Block of Ages

Recreational vehicles pulling motorcycle trailers, a C-130 transport plane and a vintage-style baseball stadium are but a few of the creations built by Temple LEGO engineer Robert Rodriquez Jr. Note the light bulb in the center of the photo: That’s a Bright Idea Award he won at a convention, and it’s made of LEGO bricks, of course. David Stone photo
Robert Rodriquez Jr. adjusts a light standard on a LEGO model of a vintage baseball stadium. He started his hobby by using kits made by the LEGO company and third-party suppliers, but eventually decided to design his own buildings, cars, tanks and airplanes. David Stone photo


LEGO bricks are possibly the most popular toy of all time, but not everyone begins their rectangular journey as a child. Robert Rodriquez Jr., for instance, was approaching 50 when his passion for the plastic building blocks surfaced.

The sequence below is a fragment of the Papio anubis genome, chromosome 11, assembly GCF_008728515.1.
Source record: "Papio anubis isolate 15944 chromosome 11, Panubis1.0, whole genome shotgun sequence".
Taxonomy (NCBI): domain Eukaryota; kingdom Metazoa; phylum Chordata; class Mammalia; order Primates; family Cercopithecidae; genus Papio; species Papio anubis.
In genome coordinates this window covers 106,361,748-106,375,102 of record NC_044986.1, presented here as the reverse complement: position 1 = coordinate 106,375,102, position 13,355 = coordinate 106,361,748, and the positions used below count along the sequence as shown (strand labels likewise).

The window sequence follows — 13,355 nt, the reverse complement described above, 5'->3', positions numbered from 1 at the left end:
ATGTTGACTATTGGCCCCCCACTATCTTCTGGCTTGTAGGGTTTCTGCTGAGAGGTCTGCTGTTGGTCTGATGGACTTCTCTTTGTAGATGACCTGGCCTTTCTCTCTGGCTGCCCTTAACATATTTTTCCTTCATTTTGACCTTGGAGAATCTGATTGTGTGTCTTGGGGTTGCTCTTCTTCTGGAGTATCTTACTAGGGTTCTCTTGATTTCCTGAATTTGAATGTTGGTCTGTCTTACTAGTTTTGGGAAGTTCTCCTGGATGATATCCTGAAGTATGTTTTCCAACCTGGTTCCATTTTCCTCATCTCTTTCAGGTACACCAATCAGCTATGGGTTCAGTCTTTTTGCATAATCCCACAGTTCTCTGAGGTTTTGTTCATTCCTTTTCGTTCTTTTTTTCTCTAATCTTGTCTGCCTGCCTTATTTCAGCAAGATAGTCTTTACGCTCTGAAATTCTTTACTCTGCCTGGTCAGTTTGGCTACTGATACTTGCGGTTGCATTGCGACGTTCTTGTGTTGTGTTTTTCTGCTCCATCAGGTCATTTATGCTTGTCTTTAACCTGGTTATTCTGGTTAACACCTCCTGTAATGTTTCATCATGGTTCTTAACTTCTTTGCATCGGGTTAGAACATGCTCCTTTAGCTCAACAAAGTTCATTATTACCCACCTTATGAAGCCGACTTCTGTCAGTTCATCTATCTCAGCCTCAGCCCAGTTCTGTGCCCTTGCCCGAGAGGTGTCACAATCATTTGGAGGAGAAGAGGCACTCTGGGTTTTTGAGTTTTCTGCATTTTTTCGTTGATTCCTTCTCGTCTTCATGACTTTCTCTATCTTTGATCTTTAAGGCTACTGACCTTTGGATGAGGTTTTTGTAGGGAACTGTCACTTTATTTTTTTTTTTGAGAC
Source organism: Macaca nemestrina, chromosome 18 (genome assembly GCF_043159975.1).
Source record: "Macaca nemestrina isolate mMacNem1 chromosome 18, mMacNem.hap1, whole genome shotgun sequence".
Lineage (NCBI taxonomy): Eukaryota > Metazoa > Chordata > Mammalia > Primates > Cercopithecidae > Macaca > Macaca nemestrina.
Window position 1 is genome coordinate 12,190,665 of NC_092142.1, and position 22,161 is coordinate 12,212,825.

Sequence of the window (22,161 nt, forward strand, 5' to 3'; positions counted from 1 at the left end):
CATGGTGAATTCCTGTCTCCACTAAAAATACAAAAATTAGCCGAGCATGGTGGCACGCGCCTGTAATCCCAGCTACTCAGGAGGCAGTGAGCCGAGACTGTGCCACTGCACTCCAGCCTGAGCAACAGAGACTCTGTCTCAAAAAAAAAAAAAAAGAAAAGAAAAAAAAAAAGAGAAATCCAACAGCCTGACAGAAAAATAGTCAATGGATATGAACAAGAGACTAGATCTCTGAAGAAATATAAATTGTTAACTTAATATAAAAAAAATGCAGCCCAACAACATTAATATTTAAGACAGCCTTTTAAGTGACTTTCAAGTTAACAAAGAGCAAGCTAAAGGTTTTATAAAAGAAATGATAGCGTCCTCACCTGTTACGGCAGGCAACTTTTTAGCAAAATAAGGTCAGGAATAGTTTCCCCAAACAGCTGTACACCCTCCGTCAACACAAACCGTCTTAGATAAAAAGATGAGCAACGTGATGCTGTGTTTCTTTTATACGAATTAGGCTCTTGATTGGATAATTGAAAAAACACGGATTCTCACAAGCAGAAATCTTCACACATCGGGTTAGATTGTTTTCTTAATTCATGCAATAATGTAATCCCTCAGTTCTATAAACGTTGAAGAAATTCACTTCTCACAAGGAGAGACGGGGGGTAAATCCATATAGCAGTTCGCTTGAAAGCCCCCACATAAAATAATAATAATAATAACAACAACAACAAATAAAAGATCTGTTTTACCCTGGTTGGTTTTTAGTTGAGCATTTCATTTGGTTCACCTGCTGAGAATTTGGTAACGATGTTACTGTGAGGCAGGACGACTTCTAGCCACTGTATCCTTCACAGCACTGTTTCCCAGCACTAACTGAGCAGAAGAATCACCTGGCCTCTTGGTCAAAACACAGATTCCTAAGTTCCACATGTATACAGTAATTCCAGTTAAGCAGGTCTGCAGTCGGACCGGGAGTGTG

“Yeah, I was an adult,” he said with a laugh. “I started in 2014.”

Rodriquez, a 1984 graduate of Temple High and a former tennis player at the University of Mary Hardin-Baylor, was playing singles with a friend when a casual conversation turned to favorite toys.

“We were both fans of Star Wars movies, and he started talking about the new LEGO kit and said Target had the Imperial Walker model in stock. I never really thought LEGO’s Star Wars kits were very realistic looking, but I went to Target and bought a couple. I was hooked.”

Rodriquez comes from a military family — his dad was in the Army and his step-father was a Navy man — and soon he had the urge to build tanks, planes and Jeeps. As policy, LEGO doesn’t make military-related models, so the Temple man looked elsewhere to quench his LEGO thirst. That search led to a third-party manufacturer who used LEGO parts to create their own products.

“Brickmania, a company out of Minnesota, makes military models with LEGO bricks, but their kits aren’t official LEGO products,” Rodriquez said. “They had a wide range of military vehicles, but their models were super expensive so I decided to create my own.”